Was he surprised by the incredible reaction from fans and critics following the Okada match: “It was incredibly humbling. All you can do is take these types of comments for face value in the moment. I thought, ok, maybe they just appreciated that we just did this long match and we tried really hard so they’re going to say that it was great and all that. When I’d returned to the back, I’d felt, like I said, I’d felt something special when I was in the ring. And I was still sort of in that trance, where, ok the match is over and I’m just happy to be alive. I’m not injured. I could hear the people, I could feel the people and I was with the Young Bucks, I was just thankful that they had my back and they were with me and then when I returned to the back and I saw the looks on people’s faces, a lot of them looked like they’d seen a ghost and I could’ve taken that one of two ways: there’s a side of me that though, ‘Oh gosh darn it Kenny, that match was way too long, what are you doing? You’re in big trouble mister.’ Or, it was what they had said it was.

“I’m a shy guy and to hear them say this was just as good as Undertaker versus Shawn Michaels, it’s like, what are you kidding me? That was a freakin’ spectacle. It made me afraid to watch the match. I’ve actually yet to watch it. I’ve seen the GIFs. I’ve seen a couple highlight packages people have put together. But I’m afraid to watch this thing from front to back because it’s received such high-praise from so many people that I respect dearly that I don’t want to disrespect their opinion if I watch it back and feel like it couldn’t live up to that high-praise that they’ve given me. It’s a strange feeling.”

Kenny says that New Japan initially didn’t want the match to go longer than 30 minutes but he convinced them to give him 40. He was worried that he’d catch some flack since they ended up going 47 but in the end no one was upset. 

On Okada as a worker: “I don’t want to get it twisted whatsoever and people to misunderstand. That match, call it 5 stars, 6 stars, 4 stars, whatever you want to call it. That match couldn’t have been done with anyone else other than Okada. So, it’s a testament to how good he is. I needed Okada in that match to bring that out of me, out of him, out of the people. It was very important for that match to be with him. It just couldn’t have been anyone else. It had to be against the man. When we’re on tour and we’re doing shows everyday, you feel the fatigue and sometimes you’re not necessarily into a match and you don’t necessarily always bring your A game or your S tier game. Okada, on that particular night, he had brought his S+ tier game. He gave me everything that he had. He was there for everything. He understood, we just had a real great connection…I can’t give him enough credit for being the perfect opponent for that match. So, you can give me all the credit that you want, people out there, or say that I sucked, don’t say that Okada didn’t do his role because he was perfect.”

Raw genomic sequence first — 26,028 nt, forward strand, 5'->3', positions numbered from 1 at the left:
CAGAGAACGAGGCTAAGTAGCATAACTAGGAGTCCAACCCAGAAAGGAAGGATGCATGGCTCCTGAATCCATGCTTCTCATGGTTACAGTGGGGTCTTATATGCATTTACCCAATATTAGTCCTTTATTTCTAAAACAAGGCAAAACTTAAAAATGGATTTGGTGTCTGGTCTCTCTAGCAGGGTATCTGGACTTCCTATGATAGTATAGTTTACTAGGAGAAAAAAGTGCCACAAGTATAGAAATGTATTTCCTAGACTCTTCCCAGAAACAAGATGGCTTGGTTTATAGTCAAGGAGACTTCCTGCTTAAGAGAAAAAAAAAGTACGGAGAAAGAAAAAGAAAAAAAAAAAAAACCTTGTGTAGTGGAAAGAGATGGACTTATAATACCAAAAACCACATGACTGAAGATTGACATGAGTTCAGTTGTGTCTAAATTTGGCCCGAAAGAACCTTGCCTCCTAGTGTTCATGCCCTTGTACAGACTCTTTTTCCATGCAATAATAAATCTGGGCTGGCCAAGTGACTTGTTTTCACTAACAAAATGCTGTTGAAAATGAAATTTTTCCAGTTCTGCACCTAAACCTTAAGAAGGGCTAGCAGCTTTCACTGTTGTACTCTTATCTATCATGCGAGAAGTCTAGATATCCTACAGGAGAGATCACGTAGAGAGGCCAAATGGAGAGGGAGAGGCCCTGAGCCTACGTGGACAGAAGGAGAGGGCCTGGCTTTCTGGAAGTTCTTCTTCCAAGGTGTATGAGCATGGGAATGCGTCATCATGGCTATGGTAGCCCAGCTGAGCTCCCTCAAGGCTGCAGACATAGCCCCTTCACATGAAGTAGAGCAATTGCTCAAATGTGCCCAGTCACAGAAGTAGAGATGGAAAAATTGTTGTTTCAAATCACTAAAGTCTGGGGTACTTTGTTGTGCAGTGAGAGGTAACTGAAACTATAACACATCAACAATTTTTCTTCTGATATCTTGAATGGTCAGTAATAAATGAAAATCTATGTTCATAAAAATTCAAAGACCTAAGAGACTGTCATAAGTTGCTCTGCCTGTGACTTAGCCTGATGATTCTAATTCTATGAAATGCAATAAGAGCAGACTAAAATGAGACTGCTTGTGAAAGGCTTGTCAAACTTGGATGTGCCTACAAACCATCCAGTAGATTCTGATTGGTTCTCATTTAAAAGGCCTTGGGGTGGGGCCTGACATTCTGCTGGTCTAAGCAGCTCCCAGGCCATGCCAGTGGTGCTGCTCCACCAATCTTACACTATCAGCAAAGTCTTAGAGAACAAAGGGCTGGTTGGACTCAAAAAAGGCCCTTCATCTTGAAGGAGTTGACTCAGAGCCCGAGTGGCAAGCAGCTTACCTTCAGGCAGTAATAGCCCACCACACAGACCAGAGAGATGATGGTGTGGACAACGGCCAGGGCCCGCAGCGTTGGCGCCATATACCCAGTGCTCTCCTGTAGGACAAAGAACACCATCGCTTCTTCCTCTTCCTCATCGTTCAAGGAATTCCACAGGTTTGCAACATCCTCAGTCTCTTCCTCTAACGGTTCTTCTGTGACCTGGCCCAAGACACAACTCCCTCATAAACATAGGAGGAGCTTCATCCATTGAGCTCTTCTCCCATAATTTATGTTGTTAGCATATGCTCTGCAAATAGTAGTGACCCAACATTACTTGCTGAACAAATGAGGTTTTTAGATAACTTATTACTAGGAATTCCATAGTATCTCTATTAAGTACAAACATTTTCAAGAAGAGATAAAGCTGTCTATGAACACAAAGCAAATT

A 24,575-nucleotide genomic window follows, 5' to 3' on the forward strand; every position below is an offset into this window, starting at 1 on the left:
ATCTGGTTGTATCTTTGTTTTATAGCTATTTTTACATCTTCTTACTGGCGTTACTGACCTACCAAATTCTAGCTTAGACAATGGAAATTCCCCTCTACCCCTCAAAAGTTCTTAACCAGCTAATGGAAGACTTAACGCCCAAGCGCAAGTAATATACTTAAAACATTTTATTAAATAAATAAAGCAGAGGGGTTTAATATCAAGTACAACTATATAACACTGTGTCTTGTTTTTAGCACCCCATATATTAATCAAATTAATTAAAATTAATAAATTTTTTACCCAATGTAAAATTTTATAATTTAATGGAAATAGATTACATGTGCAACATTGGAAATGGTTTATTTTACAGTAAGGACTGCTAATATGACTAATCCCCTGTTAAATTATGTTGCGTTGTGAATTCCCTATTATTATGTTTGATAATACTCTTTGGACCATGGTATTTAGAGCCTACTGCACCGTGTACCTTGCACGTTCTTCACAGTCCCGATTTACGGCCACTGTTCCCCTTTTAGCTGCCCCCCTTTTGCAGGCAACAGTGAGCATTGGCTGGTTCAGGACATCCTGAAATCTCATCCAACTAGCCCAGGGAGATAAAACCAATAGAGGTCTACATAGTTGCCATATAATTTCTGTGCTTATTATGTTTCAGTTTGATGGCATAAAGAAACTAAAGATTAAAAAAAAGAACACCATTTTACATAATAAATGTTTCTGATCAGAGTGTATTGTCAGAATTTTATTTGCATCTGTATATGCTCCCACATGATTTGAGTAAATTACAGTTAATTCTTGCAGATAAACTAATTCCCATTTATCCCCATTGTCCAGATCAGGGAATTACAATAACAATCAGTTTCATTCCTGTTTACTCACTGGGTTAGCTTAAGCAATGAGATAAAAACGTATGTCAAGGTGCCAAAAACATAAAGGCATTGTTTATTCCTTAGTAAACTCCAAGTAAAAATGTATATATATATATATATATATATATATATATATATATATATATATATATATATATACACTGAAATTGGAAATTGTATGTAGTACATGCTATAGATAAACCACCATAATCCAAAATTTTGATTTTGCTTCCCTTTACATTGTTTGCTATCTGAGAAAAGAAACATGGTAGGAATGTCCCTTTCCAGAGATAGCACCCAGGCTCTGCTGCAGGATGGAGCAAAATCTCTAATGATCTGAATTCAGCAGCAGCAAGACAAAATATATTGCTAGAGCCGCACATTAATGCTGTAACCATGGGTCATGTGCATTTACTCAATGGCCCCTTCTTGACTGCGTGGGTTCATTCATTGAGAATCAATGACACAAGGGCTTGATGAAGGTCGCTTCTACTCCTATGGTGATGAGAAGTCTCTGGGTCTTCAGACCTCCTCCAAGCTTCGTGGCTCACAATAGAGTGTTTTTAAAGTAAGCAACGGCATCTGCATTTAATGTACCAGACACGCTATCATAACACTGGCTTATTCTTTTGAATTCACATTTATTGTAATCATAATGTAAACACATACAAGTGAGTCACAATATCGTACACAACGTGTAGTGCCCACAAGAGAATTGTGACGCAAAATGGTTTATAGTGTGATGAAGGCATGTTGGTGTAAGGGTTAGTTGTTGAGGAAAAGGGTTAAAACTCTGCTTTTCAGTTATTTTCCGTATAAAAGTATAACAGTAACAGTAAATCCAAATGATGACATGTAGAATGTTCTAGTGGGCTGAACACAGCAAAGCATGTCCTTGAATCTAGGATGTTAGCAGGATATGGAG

Meltzer asks him to compare his emotions between Budokan, G1 and the Tokyo Dome: “The Ibushi (Budokan) match, that was a very unique situation whereas I’d made a mission statement to do whatever I could to help build this small company up to something bigger than it originally was when I had gotten there. DDT would run a show every now and then at Korakuen Hall back in the day of 2008. And I had seen this small company grow and they had run Korakuen Hall monthly. Then they could finally run Ryogoku Sumo Hall. And then finally in the year 2012 they could run Budokan. Not only that but we sold it out. And the company had enough faith to put me on top against one of my best friends and someone that I had done almost all of my greatest accomplishments in Japan with, which was Ibushi. I had thought that there was really nothing bigger than that. It was, not just on a professional level but on a personal level as well, I mean, how cool is it that you can share your biggest and greatest match with one of your best friends….I thought that there would be no greater feeling in professional wrestling than that moment. I guess I was kind of wrong. Either that or that was a chapter ending, or a book closing and then another story beginning. I thought that was a really good storybook ending for my DDT career at that point. I had a match with El Genercio (Sami Zayn) that meant a lot to me as well that ended up being his last match in Japan.